In some industries, the proverbial glass ceiling is tougher to crack. According to a 2013 report from the American College of Healthcare Executives, women only account for 26 percent of executive-level leadership in healthcare, despite making up more than 75 percent of the total healthcare workforce. How is it that so few women have made it to the C-Suite in such a female-dominated industry?

I started Women in Healthcare with a group of tenacious women to change those statistics. Since our founding in 2016, we’ve discovered a consistent trend among our members: women in different stages of their careers in administration, operations and service roles around the country. Nearly all of us are completely dedicated to serving our jobs, families, communities and a million other things. Our board initially believed the natural response to serving such busy individuals would be programming tracks to teach women how to excel in healthcare while learning balance.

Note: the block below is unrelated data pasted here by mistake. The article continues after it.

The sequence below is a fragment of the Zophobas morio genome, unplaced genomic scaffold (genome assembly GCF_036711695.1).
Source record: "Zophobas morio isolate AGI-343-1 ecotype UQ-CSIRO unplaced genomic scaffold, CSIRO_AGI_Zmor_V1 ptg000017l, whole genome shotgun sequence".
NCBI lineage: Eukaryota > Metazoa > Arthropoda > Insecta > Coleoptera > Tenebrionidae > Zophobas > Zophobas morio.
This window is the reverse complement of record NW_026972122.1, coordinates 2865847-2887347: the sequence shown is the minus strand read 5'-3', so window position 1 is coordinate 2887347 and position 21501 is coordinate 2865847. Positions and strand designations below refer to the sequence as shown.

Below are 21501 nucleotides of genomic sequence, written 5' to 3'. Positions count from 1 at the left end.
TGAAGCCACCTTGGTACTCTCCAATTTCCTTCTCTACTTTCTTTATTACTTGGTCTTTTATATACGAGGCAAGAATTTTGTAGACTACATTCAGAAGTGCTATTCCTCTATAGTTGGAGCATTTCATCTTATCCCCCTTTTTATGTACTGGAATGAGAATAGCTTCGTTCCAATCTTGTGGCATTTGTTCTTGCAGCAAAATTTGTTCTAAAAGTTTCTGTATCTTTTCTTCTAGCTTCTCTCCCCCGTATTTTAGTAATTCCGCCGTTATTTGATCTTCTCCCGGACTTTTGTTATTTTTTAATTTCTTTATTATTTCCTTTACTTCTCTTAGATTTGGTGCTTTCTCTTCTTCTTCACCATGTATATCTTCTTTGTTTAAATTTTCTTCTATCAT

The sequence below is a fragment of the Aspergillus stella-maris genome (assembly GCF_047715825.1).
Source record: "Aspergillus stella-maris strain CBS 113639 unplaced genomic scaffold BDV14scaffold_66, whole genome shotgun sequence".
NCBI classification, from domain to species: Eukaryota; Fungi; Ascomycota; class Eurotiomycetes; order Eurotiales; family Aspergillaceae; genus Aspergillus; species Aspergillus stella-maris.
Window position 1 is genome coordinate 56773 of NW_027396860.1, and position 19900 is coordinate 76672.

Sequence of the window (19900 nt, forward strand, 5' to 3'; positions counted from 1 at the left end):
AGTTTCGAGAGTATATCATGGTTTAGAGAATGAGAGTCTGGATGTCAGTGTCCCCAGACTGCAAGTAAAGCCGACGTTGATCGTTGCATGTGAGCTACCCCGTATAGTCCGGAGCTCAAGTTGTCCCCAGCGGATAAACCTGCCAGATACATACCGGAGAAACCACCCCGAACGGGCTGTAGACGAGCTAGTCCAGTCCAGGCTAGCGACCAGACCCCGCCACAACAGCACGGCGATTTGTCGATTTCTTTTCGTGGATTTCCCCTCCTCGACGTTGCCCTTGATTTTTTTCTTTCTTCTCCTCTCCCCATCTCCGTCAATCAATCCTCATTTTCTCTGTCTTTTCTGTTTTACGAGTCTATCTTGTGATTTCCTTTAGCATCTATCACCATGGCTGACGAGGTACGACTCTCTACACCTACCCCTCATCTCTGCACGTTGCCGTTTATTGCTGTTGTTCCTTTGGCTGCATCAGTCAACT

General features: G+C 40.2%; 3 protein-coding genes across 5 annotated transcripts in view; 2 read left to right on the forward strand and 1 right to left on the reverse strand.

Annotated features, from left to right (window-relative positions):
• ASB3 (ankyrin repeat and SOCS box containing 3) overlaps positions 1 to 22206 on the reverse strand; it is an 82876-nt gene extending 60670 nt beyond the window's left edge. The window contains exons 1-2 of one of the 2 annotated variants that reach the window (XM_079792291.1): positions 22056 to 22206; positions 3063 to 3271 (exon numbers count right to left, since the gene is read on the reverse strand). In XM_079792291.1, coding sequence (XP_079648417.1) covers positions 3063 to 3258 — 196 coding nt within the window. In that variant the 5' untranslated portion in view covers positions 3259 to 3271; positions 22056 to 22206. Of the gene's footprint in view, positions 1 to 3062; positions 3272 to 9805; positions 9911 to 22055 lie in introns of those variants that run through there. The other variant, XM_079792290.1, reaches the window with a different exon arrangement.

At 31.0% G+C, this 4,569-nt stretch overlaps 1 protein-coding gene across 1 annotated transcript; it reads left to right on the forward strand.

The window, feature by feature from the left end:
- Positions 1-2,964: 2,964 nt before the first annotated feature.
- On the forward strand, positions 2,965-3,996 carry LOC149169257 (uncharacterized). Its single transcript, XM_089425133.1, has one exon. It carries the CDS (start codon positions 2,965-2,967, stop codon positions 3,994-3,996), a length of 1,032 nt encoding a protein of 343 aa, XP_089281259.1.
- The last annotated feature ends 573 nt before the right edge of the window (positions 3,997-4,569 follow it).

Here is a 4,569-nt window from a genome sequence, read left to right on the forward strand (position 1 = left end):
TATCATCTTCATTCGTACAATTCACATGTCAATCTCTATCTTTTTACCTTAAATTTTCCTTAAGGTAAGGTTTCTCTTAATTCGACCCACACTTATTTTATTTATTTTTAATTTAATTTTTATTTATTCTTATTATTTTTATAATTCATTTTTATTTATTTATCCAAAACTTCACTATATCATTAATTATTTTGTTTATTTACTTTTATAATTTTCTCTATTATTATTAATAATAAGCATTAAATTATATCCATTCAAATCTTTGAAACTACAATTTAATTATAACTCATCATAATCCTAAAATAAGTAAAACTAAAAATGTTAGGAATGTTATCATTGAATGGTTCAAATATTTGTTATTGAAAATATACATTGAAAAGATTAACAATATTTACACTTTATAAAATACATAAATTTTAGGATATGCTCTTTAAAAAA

As our organization matured, we noticed a trend among our members. Women of every age and every level of their careers — they are tired. They reported that they can never seem to find the time or ability to do the all things they want to do while balancing all the things they need to do. With this in mind, it becomes much easier to understand one big reason women in healthcare are struggling to break through the glass ceiling: They are also struggling to get through each day. They have forgotten self-preservation.

It was then that our organization decided to add a new track to our programming called “Serving//Self,” which cheers selfishness. While we still encourage balance, we found that by offering events that take the shame out of being selfish and nourish the soul, body and mind, we’re building stronger women. By default, these women then make stronger employees and leaders. We encourage an environment where “selfish” is no longer a dirty word, and where women can learn the importance of maintaining a strong mind to support their ever-changing and challenging roles. It is time all women set aside the guilt and shame associated with selfishness, and start to be a little bit more devoted to ourselves.